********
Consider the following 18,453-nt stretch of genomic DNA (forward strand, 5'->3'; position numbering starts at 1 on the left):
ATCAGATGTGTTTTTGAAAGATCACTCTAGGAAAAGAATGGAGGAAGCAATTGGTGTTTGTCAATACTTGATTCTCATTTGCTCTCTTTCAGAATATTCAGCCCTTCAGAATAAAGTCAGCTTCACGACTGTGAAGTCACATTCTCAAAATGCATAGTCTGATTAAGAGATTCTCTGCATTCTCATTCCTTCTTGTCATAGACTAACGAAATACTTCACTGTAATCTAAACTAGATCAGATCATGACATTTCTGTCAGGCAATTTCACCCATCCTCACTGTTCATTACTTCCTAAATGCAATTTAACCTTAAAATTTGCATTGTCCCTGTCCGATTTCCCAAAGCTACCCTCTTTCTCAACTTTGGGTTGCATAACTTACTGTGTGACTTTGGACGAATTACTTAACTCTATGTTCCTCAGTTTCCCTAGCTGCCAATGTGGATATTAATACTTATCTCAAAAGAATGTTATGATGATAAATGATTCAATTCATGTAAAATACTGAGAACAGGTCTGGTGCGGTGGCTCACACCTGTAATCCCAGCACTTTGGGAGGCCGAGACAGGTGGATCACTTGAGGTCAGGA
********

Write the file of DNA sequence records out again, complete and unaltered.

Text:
Consider the following 18,453-nt stretch of genomic DNA (forward strand, 5'->3'; position numbering starts at 1 on the left):
ATCAGATGTGTTTTTGAAAGATCACTCTAGGAAAAGAATGGAGGAAGCAATTGGTGTTTGTCAATACTTGATTCTCATTTGCTCTCTTTCAGAATATTCAGCCCTTCAGAATAAAGTCAGCTTCACGACTGTGAAGTCACATTCTCAAAATGCATAGTCTGATTAAGAGATTCTCTGCATTCTCATTCCTTCTTGTCATAGACTAACGAAATACTTCACTGTAATCTAAACTAGATCAGATCATGACATTTCTGTCAGGCAATTTCACCCATCCTCACTGTTCATTACTTCCTAAATGCAATTTAACCTTAAAATTTGCATTGTCCCTGTCCGATTTCCCAAAGCTACCCTCTTTCTCAACTTTGGGTTGCATAACTTACTGTGTGACTTTGGACGAATTACTTAACTCTATGTTCCTCAGTTTCCCTAGCTGCCAATGTGGATATTAATACTTATCTCAAAAGAATGTTATGATGATAAATGATTCAATTCATGTAAAATACTGAGAACAGGTCTGGTGCGGTGGCTCACACCTGTAATCCCAGCACTTTGGGAGGCCGAGACAGGTGGATCACTTGAGGTCAGGA